Kristaps Porzingis’ role in the Mavericks’ offense would be unthinkable just a decade ago. Standing 7’3” with an even longer wingspan, Porzingis would have spent much of the aughts on the low block, banging bodies with the behemoths of a previous era. And even as the game has spaced beyond the three-point line over the last ten years, it would have felt criminal not to give Porzingis at least a few post touches per game early in the 2010s. Will the former Knicks’ star punish defenses down low in the 2020s? Not if Rick Carlisle has anything to say about it.
The Mavericks head coach delivered perhaps the rant of the year on Dec. 26. After weeks of murmurs regarding Porzingis’ deployment in the Mavericks’ offense, Carlisle broke, going on a multiple-minute analytics lesson. Porzingis’ lack of post touches isn’t an indictment on the Latvian forward. No player will feast in the post in Carlisle’s system.
“The post-up just isn’t a good play anymore. It just isn’t a good play. It’s not a good play for a 7’3” guy. It’s a low-value situation,” Carlisle said after the Mavericks defeated the Spurs. “Let’s get off of all this stuff that KP needs to go in the post. He doesn’t. He doesn’t. I’m OK with him going in there once in a while, but we don’t post anybody.”
Carlisle’s comments are backed by the data. Porzingis averages a 0.91 points per possession on spot-up attempts, and 0.99 points per possession as a roll man. Neither metric is dominant (largely thanks to a shooting slump in his first ten games) but it’s far better than Porzingis’ post-up numbers. He’s averaging 0.57 points per post-up possessions this season, the worst mark of 30 players with at least 75 post-ups.
So how does Porzingis function in the Mavericks offense without a steady diet of post-ups? His role is slowly but surely becoming more well defined. Luka Doncic (rightfully) hoards possessions in Dallas, designating Porzingis as an overqualified second option. Porzingis and Doncic are still finding their rhythm in the pick-and-roll, a dance that should become more graceful as we head toward the 2020 postseason. Dallas’ big man may also see more time as a pure five through the rest of the season after Dwight Powell’s season-ending injury. Porzingis remains an elite vertical spacer. Expect his share of roll opportunities to increase with Powell out of commission.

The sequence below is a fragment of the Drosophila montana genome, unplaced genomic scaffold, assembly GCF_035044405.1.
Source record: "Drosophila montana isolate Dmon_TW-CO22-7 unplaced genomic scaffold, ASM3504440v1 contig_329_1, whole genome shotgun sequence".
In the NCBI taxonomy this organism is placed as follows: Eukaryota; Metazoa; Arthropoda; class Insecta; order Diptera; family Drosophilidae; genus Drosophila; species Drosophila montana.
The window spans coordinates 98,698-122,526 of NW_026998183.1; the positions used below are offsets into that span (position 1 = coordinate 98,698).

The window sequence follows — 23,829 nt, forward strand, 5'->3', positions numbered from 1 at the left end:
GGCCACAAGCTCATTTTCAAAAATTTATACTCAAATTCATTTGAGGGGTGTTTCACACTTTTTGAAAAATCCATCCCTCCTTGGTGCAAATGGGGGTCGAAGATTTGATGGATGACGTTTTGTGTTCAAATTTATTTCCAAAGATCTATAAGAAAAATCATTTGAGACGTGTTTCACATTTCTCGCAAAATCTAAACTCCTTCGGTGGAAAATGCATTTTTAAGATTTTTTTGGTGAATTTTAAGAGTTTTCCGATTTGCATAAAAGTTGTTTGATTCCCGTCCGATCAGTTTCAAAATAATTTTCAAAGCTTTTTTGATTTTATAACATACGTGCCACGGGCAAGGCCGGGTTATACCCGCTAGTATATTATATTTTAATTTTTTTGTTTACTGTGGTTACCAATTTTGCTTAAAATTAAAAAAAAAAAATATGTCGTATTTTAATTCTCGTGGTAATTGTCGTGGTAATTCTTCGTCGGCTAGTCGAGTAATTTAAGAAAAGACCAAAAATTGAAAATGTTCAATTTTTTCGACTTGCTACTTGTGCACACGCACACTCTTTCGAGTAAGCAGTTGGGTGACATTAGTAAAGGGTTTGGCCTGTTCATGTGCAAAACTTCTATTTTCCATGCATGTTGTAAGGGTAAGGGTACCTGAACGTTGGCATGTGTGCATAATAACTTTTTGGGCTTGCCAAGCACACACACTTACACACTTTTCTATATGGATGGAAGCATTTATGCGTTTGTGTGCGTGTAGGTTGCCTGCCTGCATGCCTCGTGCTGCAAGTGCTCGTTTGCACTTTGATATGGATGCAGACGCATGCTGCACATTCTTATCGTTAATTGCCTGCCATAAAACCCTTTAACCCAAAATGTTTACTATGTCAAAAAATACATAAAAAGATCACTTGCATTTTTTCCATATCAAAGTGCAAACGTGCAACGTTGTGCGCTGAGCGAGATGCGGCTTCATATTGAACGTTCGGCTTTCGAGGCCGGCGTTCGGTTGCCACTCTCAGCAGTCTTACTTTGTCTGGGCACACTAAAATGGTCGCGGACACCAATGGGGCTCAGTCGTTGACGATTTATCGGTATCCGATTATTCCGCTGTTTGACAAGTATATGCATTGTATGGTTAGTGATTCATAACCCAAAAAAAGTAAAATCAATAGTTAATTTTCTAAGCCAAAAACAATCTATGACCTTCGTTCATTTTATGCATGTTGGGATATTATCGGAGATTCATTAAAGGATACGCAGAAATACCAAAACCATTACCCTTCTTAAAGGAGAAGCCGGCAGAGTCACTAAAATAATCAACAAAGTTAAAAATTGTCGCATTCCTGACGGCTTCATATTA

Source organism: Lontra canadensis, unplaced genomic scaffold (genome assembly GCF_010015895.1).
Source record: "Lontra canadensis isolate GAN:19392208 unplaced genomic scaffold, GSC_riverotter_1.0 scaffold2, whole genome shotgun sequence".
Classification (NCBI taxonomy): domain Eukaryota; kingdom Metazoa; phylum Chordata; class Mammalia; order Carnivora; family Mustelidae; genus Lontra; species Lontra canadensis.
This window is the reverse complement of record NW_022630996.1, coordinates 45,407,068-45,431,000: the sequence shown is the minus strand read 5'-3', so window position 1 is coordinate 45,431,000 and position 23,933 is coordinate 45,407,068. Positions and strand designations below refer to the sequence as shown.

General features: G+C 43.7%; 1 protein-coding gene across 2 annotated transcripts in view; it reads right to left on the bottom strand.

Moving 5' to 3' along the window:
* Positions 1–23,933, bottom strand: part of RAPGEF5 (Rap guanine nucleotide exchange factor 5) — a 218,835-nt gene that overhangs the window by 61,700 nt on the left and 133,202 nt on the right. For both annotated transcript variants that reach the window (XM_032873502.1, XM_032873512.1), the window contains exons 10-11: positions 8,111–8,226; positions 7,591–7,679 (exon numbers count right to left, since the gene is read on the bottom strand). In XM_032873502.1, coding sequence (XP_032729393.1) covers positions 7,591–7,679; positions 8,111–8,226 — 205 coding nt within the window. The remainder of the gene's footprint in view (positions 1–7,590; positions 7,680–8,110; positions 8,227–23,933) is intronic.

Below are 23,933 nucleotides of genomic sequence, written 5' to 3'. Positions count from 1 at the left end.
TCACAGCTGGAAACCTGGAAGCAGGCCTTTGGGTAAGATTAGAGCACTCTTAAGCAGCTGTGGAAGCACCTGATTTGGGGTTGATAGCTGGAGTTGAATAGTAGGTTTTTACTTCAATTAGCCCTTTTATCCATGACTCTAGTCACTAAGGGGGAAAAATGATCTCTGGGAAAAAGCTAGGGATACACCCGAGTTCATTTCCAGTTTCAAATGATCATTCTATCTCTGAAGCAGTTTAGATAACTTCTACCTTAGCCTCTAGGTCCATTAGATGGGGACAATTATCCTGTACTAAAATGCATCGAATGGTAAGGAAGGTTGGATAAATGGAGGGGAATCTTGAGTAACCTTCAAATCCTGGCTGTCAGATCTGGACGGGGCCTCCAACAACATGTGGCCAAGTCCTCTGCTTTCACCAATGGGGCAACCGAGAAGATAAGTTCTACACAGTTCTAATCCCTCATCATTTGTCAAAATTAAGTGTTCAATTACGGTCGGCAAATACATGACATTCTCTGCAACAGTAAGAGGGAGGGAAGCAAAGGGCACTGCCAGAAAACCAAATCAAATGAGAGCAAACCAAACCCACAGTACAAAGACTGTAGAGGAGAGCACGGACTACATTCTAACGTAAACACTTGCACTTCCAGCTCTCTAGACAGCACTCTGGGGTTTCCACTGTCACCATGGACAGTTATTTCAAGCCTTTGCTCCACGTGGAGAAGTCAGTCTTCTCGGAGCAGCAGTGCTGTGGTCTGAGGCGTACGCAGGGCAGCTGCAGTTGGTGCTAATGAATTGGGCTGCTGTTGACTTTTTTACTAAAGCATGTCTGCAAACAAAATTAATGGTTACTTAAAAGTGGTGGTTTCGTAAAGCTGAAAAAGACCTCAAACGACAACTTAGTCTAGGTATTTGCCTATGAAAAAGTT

Porzingis is presently more comfortable popping to the three-point line in two-man games with Doncic. His spacing in that role has proved critical. Not only can Porzingis connect beyond the arc, he stretches the floor well outside 25 feet. Porzingis is a unicorn of the highest caliber. He may be the most versatile big in basketball.
Porzingis got a brief taste at running the show in December as Doncic missed four games due to a sprained ankle. The 24-year-old big man acquitted himself well as the star of the show. He averaged 22.5 points and 13.8 rebounds per game on 36.7% from three, leading the Mavericks to victories over the Bucks and 76ers. Porzingis is good enough to lead a functional attack as a one-man band. But Carlisle would likely rather limit Porzingis’ nights as the Mavericks’ leading man, especially amid consistent concerns regarding his knee. Patience remains paramount as Dallas looks to lead the Western Conference for the next decade.
Porzingis’ role in Dallas’ offense may be a frustrating one. Once the focal point of the Knicks’ offense, Porzingis will now spend portions of games as little more than a spot-up shooter. But don’t expect Carlisle and Co. to be static with their deployment of Porzingis moving forward.
The Mavericks could experiment with inverted pick-and-rolls in which Doncic screens for Porzingis, and Dallas has a slate of sets designed to create open jumpers for its talented big man. Carlisle is too smart to let such a unique asset go to waste. The Mavericks will continue to develop their playbook in the second half of 2020, attempting to wring the best out of Porzingis in April and May. Porzingis will make his presence felt in the 2020 playoffs. By 2021, he could be battling the Western Conference’s elite for a shot at the Finals.